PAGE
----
Wholemeal egg-free pasta
This product is ideal for diabetics-egg intolerants, but can be eaten by the whole family.
If you’ve thought about trying whole-grain pasta instead of regular pasta, it’s time to make the switch. The texture of whole-grain pasta isn’t as soft as regular pasta, but whole-grain pasta provides more vitamins, minerals and fiber per serving than regular pasta. You’ll also get fewer calories per serving from whole-grain pasta. Both versions of pasta are prepared the same way and you can use them interchangeably in recipes.
Refined vs. Whole Grain
Regular pasta is made from refined flours, such as wheat flour. The milling process involves stripping the grain of its bran and germ, which gives the flour a finer texture, but also alters the nutritional content of the grain, according to MayoClinic.com. Whole-grain pasta is made from flour as well, but the grain is not as highly processed. Most of the bran and germ are retained in whole-grain pasta, giving it a hearty flavor and texture. The best way to identify a whole-grain pasta is to read the nutrition label. The first item in the ingredient list of a whole-grain pasta will say “whole-wheat flour.” You can also get whole-grain pasta made from grains such as brown rice and quinoa.
Whole-grain pasta contains the bran and germ of the grain, which contribute dietary fiber. You’ll get 6.3 grams of fiber from a serving of whole-wheat spaghetti and only 2.5 grams of fiber from regular pasta, according to the U.S. Department of Agriculture. Dietary fiber is indigestible so it adds bulk to your meal, which helps you feel satisfied after eating and helps regulate your digestive system. According to MayoClinic.com, dietary fiber may also aid in lowering your cholesterol and regulating your blood sugar.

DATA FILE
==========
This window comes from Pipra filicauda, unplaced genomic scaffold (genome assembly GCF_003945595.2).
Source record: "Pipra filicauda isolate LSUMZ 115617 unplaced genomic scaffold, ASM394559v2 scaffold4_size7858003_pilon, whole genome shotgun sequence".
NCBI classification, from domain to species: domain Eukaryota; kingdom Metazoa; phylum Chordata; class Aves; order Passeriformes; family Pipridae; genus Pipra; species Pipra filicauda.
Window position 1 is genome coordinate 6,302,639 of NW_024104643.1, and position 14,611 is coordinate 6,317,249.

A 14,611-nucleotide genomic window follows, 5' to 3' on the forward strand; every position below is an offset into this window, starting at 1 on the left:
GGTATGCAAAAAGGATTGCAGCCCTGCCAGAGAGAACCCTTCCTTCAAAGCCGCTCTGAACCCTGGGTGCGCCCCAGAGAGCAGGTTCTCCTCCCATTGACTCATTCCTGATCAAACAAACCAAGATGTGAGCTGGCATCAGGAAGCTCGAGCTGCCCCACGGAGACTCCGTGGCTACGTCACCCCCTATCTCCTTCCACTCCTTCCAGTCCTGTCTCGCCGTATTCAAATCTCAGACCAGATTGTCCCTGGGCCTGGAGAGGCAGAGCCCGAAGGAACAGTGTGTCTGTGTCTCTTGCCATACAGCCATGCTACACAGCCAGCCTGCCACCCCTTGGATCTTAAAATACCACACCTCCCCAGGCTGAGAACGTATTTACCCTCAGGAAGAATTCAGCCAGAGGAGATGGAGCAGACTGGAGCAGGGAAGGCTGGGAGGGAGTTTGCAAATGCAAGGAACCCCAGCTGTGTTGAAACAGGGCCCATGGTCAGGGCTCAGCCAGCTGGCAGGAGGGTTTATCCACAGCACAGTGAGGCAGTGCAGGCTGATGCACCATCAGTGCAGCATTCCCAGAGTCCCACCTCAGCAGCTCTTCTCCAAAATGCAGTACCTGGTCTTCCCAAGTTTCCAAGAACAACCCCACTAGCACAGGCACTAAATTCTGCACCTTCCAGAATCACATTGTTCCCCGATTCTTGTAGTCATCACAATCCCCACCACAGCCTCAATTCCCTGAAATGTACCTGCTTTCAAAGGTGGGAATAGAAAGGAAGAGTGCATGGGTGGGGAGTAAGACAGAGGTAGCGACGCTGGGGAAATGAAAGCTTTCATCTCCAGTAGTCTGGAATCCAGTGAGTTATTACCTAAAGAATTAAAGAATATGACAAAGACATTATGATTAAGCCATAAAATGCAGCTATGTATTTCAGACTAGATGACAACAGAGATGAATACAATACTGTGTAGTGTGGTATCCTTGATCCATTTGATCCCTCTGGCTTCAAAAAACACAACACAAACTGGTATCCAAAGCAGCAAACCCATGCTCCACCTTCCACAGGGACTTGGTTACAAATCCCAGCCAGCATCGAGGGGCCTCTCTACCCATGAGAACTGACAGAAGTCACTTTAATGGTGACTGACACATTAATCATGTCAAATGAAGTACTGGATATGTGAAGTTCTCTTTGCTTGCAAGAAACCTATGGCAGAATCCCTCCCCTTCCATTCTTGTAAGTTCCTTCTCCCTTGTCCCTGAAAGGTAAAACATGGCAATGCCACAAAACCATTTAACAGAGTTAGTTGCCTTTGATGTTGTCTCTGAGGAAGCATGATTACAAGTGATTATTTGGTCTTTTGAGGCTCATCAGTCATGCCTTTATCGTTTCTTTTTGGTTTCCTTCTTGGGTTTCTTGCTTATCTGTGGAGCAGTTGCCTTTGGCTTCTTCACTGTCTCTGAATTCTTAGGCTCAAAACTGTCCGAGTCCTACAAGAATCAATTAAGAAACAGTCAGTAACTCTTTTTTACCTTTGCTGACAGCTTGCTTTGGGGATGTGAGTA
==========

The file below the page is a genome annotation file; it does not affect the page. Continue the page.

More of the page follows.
Because whole-grain pasta has more indigestible fiber, it’s lower in calories. One cup of regular spaghetti provides 221 calories, while 1 cup of whole-grain spaghetti provides only 174 calories, according to the USDA. That’s a savings of 47 calories per cup when eating whole-grain pasta. If you’re trying to lose or maintain your weight, these little calorie differences help you meet your daily calorie goals.
Vitamin and Mineral Content
Some nutrients are lost when grains are milled to make regular pasta. Eating whole-grain pasta gives you more of the minerals potassium, magnesium and phosphorus. You’ll also get more of the B vitamins thiamin, riboflavin, niacin, pantothenic acid and B-6 from whole-grain pasta than regular pasta. These B vitamins are essential for converting food you eat into usable energy, for regulating enzymes and chemicals in your body and for keeping red blood cells healthy.